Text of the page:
Authors Reminisce: How Librarians Help Shape the Future of Books

Authors Reminisce: How Librarians Help Shape the Future of Books

In a recent lecture,[1] British author Neil Gaiman cited research that showed a link between youth literacy rates and future prison populations. It was so conclusive, that private companies in the United States who build and operate prisons use it for their business projections. That’s not to say that anyone who is illiterate is destined to become a criminal, of course, or that a literate society has no crime, but it does speak to the statistical correlation. How, then, do we raise literate children?

The easiest way is to teach them to read, and to teach them that reading is a pleasurable activity. Find books that they enjoy, make them accessible, and share reading with them. And nowhere are books more accessible than at your local public library. Gaiman spoke fondly of his childhood library, saying that “libraries are about freedom. Freedom to read, freedom of ideas, freedom of communication. They are about education…about entertainment, about making safe spaces, and about access to information.”

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In today’s digital age, libraries are more important than ever. They are repositories of vast stores of information, and in this world of instant communication and accessibility, we need global citizens of voracious readers, who can comprehend what they’re reading, detect nuance, and make themselves understood.

Here are some thoughts on the importance of libraries from five of the 20th century’s most prominent authors.[2]

“It isn’t just a library. It is a space ship that will take you to the farthest reaches of the universe, a time machine that will take you to the far past and the far future, a teacher that knows more than any human being, a friend that will amuse you and console you — and most of all, a gateway, to a better and happier and more useful life.” – Isaac Asimov

“Our generation in the west was lucky: we had readymade gateways. We had books, paper, teachers, schools and libraries. But many in the world lack these luxuries. How do you practice without such tryout venues? Without a piano, how do you learn to play the piano? How can you write without paper and read without books?” – Margaret Atwood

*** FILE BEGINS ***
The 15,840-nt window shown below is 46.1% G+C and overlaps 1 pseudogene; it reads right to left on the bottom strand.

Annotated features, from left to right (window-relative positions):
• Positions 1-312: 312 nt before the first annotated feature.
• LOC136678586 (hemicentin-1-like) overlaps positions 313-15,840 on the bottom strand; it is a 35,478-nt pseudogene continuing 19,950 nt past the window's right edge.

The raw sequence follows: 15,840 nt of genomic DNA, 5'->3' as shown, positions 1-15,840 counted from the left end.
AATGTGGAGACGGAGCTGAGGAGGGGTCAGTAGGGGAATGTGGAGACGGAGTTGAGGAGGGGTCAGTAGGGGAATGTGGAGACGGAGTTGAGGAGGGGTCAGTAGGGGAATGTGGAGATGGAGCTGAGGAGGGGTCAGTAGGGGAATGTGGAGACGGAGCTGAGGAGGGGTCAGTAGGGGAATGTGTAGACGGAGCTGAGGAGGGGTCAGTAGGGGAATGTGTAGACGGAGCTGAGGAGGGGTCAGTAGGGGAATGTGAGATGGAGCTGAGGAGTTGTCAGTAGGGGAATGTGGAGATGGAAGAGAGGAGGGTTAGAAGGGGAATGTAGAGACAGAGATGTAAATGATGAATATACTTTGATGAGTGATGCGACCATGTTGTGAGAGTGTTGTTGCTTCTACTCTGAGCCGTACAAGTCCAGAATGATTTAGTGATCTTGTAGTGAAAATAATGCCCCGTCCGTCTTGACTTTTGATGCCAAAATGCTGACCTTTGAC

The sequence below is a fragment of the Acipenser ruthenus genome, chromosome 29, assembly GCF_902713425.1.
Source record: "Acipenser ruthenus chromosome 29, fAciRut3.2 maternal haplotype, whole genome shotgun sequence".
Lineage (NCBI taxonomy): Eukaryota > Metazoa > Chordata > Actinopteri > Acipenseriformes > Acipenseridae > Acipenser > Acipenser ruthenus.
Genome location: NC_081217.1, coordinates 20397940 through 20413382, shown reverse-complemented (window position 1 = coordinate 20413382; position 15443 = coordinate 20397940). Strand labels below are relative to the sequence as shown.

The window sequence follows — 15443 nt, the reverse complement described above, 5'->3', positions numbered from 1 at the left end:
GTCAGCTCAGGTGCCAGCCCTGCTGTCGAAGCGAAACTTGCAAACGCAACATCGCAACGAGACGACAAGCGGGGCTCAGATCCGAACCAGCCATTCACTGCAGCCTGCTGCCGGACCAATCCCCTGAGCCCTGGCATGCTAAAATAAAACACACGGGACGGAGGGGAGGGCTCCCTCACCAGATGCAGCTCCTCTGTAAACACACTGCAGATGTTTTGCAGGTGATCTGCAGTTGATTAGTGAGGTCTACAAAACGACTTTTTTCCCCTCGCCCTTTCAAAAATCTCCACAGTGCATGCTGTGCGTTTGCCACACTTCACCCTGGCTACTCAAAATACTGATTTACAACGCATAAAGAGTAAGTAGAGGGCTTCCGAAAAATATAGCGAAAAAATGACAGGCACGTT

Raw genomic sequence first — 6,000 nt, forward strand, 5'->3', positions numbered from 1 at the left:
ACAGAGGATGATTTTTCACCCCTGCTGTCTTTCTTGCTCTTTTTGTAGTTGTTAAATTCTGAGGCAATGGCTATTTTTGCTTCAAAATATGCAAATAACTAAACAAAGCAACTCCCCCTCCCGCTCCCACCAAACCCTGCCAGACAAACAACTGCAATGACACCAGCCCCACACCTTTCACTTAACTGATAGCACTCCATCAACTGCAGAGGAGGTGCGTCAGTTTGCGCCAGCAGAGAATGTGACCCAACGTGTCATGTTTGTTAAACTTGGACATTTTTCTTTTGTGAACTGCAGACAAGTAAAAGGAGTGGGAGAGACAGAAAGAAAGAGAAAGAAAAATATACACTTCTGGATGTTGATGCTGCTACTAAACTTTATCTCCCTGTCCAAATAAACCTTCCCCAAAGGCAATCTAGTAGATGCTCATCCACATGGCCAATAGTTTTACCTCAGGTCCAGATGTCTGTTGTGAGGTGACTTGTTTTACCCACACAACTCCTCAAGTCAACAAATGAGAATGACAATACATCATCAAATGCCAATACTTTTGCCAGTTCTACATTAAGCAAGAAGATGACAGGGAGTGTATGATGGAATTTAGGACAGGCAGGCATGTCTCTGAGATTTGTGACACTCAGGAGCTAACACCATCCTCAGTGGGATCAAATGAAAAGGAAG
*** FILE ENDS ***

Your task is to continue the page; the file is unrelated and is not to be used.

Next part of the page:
“I spent three days a week for 10 years educating myself in the public library, and it’s better than college. People should educate themselves — you can get a complete education for no money. At the end of 10 years, I had read every book in the library, and I’d written a thousand stories.” – Ray Bradbury

“Access to knowledge is the superb, the supreme act of truly great civilizations. Of all the institutions that purport to do this, free libraries stand virtually alone in accomplishing this mission. No committee decides who may enter, no crisis of body or spirit must accompany the entrant. No tuition is charged, no oath sworn, no visa demanded. Of the monuments humans build for themselves, very few say touch me, use me, my hush is not indifference, my space is not barrier. If I inspire awe, it is because I am in awe of you and the possibilities that dwell in you.” – Toni Morrison

“The library connects us with the insight and knowledge, painfully extracted from Nature, of the greatest minds that ever were, with the best teachers, drawn from the entire planet and from all our history, to instruct us without tiring, and to inspire us to make our own contribution to the collective knowledge of the human species. I think the health of our civilization, the depth of our awareness about the underpinnings of our culture and our concern for the future can all be tested by how well we support our libraries.” – Carl Sagan